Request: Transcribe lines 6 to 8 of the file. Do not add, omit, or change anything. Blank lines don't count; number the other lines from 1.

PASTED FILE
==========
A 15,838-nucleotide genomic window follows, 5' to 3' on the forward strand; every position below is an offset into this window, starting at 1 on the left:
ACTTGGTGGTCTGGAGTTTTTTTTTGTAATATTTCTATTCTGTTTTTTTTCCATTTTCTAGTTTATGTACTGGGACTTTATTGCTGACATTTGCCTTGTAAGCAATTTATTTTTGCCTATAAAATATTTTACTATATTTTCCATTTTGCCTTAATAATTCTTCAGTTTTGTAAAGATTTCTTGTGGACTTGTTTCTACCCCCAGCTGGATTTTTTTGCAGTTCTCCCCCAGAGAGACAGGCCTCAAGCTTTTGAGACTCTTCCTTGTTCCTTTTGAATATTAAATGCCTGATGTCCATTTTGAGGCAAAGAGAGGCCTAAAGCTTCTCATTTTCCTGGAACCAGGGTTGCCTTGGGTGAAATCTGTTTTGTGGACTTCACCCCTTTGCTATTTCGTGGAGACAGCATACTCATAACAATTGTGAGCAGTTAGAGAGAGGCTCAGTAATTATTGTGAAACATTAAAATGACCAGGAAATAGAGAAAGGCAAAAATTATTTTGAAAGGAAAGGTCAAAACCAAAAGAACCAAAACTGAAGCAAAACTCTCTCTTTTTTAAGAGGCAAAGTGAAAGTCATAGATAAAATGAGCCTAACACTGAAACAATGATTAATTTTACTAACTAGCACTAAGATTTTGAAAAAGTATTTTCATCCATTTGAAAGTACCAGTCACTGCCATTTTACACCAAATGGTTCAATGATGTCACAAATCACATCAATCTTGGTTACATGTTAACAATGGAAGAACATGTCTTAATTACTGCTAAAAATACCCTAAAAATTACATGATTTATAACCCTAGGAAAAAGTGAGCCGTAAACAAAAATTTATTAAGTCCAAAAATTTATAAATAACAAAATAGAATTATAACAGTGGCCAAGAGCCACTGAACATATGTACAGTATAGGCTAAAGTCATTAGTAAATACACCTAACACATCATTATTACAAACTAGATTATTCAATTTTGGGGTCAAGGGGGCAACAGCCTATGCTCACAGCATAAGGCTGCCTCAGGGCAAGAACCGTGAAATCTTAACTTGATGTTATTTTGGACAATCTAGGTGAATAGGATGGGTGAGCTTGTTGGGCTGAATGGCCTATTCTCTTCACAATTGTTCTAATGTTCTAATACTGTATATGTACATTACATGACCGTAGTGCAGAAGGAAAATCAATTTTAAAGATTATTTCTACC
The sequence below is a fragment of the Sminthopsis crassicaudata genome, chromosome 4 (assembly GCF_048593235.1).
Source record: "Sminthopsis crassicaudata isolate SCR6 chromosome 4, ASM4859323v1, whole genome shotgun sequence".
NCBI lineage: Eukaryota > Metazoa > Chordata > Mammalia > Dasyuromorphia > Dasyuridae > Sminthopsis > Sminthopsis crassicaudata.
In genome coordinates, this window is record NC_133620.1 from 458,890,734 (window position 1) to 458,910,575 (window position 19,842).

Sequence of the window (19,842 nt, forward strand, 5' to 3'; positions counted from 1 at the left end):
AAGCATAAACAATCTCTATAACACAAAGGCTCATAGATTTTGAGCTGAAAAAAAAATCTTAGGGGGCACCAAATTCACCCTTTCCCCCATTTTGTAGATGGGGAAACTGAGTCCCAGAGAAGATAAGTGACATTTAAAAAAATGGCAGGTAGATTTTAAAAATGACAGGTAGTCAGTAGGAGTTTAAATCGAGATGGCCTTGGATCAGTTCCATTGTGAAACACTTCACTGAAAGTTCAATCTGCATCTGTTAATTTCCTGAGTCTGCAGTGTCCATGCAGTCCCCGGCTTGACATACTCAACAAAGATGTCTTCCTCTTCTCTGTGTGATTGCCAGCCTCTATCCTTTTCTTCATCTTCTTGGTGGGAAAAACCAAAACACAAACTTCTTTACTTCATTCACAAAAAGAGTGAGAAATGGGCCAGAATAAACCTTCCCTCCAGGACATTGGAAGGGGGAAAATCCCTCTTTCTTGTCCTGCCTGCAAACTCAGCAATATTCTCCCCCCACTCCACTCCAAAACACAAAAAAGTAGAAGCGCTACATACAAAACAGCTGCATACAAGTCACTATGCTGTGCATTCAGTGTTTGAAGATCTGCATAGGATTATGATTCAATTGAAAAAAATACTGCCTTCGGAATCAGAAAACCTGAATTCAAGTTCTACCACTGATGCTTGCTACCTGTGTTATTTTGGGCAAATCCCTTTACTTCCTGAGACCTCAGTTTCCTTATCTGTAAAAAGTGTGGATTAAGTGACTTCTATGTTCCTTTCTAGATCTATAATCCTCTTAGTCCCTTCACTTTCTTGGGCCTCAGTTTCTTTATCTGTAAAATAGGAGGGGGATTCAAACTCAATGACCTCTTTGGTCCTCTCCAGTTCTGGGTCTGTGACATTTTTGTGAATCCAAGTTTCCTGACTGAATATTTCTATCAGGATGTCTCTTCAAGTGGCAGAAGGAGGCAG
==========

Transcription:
In genome coordinates, this window is record NC_133620.1 from 458,890,734 (window position 1) to 458,910,575 (window position 19,842).

Sequence of the window (19,842 nt, forward strand, 5' to 3'; positions counted from 1 at the left end):
AAGCATAAACAATCTCTATAACACAAAGGCTCATAGATTTTGAGCTGAAAAAAAAATCTTAGGGGGCACCAAATTCACCCTTTCCCCCATTTTGTAGATGGGGAAACTGAGTCCCAGAGAAGATAAGTGACATTTAAAAAAATGGCAGGTAGATTTTAAAAATGACAGGTAGTCAGTAGGAGTTTAAATCGAGATGGCCTTGGATCAGTTCCATTGTGAAACACTTCACTGAAAGTTCAATCTGCATCTGTTAATTTCCTGAGTCTGCAGTGTCCATGCAGTCCCCGGCTTGACATACTCAACAAAGATGTCTTCCTCTTCTCTGTGTGATTGCCAGCCTCTATCCTTTTCTTCATCTTCTTGGTGGGAAAAACCAAAACACAAACTTCTTTACTTCATTCACAAAAAGAGTGAGAAATGGGCCAGAATAAACCTTCCCTCCAGGACATTGGAAGGGGGAAAATCCCTCTTTCTTGTCCTGCCTGCAAACTCAGCAATATTCTCCCCCCACTCCACTCCAAAACACAAAAAAGTAGAAGCGCTACATACAAAACAGCTGCATACAAGTCACTATGCTGTGCATTCAGTGTTTGAAGATCTGCATAGGATTATGATTCAATTGAAAAAAATACTGCCTTCGGAATCAGAAAACCTGAATTCAAGTTCTACCACTGATGCTTGCTACCTGTGTTATTTTGGGCAAATCCCTTTACTTCCTGAGACCTCAGTTTCCTTATCTGTAAAAAGTGTGGATTAAGTGACTTCTATGTTCCTTTCTAGATCTATAATCCTCTTAGTCCCTTCACTTTCTTGGGCCTCAGTTTCTTTATCTGTAAAATAGGAGGGGGATTCAAACTCAATGACCTCTTTGGTCCTCTCCAGTTCTGGGTCTGTGACATTTTTGTGAATCCAAGTTTCCTGACTGAATATTTCTATCAGGATGTCTCTTCAAGTGGCAGAAGGAGGCAG